The unusual MID emblem on the DCM pair in Nobles Auction is from the late Bill Woolmores collection. I knew Bill in Melbourne in the 80's and I recall he had these privately made out of frustration that medals of this period had no visible recognition of a MID.
George, Rory and interested forum members
I was certainly reasonably active on the OZ QSA scene between mid 70's until early 90's - and that included buying on occasion from the Regal Coins list (Victoria) and the then-regulars in Sydney - and I certainly never heard of such an "M.I.D." emblem. Moreover, I never heard of them until viewing Noble's 121 auction. Such an emblem is not mentioned in "Australians Awarded" 13th edition by Johnson. It may well be that these emblems were available only in a certain catchment?
It is a pity that no contemporary M.I.D. emblem was awarded to deserving members of the SAFF, 1899-1902. However, there was not. They had to be content with a "mention' in the LG.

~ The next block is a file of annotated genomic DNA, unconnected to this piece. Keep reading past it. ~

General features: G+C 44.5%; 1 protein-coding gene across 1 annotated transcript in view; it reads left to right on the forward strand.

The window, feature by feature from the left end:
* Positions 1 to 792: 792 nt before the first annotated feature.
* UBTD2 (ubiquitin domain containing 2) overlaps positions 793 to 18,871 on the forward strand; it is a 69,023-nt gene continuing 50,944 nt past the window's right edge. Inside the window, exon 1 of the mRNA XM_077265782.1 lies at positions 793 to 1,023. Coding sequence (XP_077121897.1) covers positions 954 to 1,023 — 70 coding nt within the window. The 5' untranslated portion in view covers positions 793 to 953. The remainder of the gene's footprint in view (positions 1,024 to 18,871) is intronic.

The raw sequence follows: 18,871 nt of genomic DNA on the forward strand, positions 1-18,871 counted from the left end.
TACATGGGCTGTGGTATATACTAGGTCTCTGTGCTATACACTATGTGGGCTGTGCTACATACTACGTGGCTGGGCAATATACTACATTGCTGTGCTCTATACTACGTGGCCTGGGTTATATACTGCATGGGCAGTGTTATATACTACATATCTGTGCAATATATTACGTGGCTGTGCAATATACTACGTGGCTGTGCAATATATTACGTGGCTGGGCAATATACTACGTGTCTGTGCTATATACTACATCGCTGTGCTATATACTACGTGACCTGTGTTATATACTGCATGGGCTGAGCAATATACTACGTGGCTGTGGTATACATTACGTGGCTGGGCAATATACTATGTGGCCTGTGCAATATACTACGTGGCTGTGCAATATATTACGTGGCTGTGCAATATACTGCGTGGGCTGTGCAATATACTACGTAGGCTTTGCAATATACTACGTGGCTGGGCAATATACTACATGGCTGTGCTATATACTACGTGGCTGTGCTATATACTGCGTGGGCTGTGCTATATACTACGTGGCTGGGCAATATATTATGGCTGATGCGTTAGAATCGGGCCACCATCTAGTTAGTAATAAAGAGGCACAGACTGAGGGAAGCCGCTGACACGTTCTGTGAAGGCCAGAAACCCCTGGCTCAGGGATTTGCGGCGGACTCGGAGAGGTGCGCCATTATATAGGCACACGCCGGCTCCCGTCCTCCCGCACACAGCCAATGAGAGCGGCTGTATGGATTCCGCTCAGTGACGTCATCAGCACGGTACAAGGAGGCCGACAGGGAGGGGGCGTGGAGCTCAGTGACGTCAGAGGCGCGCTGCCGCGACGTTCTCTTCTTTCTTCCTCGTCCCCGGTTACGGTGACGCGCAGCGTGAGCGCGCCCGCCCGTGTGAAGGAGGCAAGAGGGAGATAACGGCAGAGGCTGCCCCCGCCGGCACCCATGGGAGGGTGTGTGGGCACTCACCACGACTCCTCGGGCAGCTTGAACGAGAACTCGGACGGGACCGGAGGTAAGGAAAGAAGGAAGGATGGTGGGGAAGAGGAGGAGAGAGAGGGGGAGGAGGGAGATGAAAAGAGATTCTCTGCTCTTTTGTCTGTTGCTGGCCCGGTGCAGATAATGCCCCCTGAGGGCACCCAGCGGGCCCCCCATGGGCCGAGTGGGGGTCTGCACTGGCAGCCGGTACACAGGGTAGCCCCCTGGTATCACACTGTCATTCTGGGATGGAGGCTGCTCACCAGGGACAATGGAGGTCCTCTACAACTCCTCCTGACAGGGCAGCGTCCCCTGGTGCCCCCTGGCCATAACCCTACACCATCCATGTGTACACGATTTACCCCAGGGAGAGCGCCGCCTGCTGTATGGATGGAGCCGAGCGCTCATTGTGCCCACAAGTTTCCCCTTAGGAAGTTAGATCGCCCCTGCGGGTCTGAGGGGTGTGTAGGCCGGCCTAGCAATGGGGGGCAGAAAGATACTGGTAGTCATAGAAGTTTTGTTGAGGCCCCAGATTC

What follows is only a personal opinion. Spread across my collection are medals to a number of officers and men who were granted recognition by an LG mention. I would not place those "M.I.D." emblems on them.
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According to the QSA/KSA roll for the Royal Engineers, Parsons' DCM was awarded for Paardeberg. Indications are that he was part of the men, all from 1st Field Troop, under Maj Hunter-Weston who destroyed a railway culvert near Karee Siding on the night of 13 March 1900 (1 officer and 5 men, including Parsons, mentioned in London Gazette 8 February 1901, page 846). This exploit later led to the capture by the British at Bloemfontein of 25 locomotives and 108 coach trucks.
Parsons was taken prisoner at Sannas Post on 3 March 1900, sent to Waterval Camp near Pretoria and released on 6 June 1900.
He was mentioned in the despatch of Lord Roberts of 31 March 1900 (London Gazette dated 8 February 1901) and again in Earl Roberts' despatch of 29 November 1900 (London Gazette dated 10 July 1901).